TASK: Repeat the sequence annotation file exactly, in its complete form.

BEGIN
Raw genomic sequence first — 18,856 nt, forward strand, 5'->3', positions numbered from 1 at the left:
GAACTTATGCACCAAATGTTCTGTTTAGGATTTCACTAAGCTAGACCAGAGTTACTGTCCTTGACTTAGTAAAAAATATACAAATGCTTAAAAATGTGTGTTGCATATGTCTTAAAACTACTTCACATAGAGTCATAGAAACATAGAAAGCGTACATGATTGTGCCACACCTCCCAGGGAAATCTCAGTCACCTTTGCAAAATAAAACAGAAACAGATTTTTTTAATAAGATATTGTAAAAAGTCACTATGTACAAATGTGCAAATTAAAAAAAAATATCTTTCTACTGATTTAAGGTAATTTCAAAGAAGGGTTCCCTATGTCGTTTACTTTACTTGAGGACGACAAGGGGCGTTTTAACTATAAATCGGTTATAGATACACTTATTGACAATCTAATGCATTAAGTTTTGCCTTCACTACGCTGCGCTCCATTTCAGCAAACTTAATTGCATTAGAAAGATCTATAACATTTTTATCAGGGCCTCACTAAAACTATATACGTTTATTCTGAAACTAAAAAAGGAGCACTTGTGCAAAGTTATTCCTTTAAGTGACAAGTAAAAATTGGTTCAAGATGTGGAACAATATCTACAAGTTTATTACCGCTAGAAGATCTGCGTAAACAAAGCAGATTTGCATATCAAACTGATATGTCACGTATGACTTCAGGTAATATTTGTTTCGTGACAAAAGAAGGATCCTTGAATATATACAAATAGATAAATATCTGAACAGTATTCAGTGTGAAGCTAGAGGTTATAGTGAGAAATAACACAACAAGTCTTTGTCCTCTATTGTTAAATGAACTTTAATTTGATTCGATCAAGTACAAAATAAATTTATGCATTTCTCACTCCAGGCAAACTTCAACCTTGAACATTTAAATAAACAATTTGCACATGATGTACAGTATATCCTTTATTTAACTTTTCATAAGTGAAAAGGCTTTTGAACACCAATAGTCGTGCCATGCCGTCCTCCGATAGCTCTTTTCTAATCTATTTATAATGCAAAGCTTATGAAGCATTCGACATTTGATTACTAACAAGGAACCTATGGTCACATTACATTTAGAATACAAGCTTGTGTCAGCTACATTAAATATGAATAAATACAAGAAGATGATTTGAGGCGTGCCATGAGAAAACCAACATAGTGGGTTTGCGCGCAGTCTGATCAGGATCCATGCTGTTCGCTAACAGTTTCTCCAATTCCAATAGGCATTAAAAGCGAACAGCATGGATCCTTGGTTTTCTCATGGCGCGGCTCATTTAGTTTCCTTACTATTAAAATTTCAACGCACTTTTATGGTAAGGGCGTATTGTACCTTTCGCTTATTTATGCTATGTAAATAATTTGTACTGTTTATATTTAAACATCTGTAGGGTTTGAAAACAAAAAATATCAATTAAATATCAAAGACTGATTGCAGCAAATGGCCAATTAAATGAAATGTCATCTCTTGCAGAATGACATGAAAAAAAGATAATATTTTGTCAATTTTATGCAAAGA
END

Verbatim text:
Raw genomic sequence first — 18,856 nt, forward strand, 5'->3', positions numbered from 1 at the left:
GAACTTATGCACCAAATGTTCTGTTTAGGATTTCACTAAGCTAGACCAGAGTTACTGTCCTTGACTTAGTAAAAAATATACAAATGCTTAAAAATGTGTGTTGCATATGTCTTAAAACTACTTCACATAGAGTCATAGAAACATAGAAAGCGTACATGATTGTGCCACACCTCCCAGGGAAATCTCAGTCACCTTTGCAAAATAAAACAGAAACAGATTTTTTTAATAAGATATTGTAAAAAGTCACTATGTACAAATGTGCAAATTAAAAAAAAATATCTTTCTACTGATTTAAGGTAATTTCAAAGAAGGGTTCCCTATGTCGTTTACTTTACTTGAGGACGACAAGGGGCGTTTTAACTATAAATCGGTTATAGATACACTTATTGACAATCTAATGCATTAAGTTTTGCCTTCACTACGCTGCGCTCCATTTCAGCAAACTTAATTGCATTAGAAAGATCTATAACATTTTTATCAGGGCCTCACTAAAACTATATACGTTTATTCTGAAACTAAAAAAGGAGCACTTGTGCAAAGTTATTCCTTTAAGTGACAAGTAAAAATTGGTTCAAGATGTGGAACAATATCTACAAGTTTATTACCGCTAGAAGATCTGCGTAAACAAAGCAGATTTGCATATCAAACTGATATGTCACGTATGACTTCAGGTAATATTTGTTTCGTGACAAAAGAAGGATCCTTGAATATATACAAATAGATAAATATCTGAACAGTATTCAGTGTGAAGCTAGAGGTTATAGTGAGAAATAACACAACAAGTCTTTGTCCTCTATTGTTAAATGAACTTTAATTTGATTCGATCAAGTACAAAATAAATTTATGCATTTCTCACTCCAGGCAAACTTCAACCTTGAACATTTAAATAAACAATTTGCACATGATGTACAGTATATCCTTTATTTAACTTTTCATAAGTGAAAAGGCTTTTGAACACCAATAGTCGTGCCATGCCGTCCTCCGATAGCTCTTTTCTAATCTATTTATAATGCAAAGCTTATGAAGCATTCGACATTTGATTACTAACAAGGAACCTATGGTCACATTACATTTAGAATACAAGCTTGTGTCAGCTACATTAAATATGAATAAATACAAGAAGATGATTTGAGGCGTGCCATGAGAAAACCAACATAGTGGGTTTGCGCGCAGTCTGATCAGGATCCATGCTGTTCGCTAACAGTTTCTCCAATTCCAATAGGCATTAAAAGCGAACAGCATGGATCCTTGGTTTTCTCATGGCGCGGCTCATTTAGTTTCCTTACTATTAAAATTTCAACGCACTTTTATGGTAAGGGCGTATTGTACCTTTCGCTTATTTATGCTATGTAAATAATTTGTACTGTTTATATTTAAACATCTGTAGGGTTTGAAAACAAAAAATATCAATTAAATATCAAAGACTGATTGCAGCAAATGGCCAATTAAATGAAATGTCATCTCTTGCAGAATGACATGAAAAAAAGATAATATTTTGTCAATTTTATGCAAAGA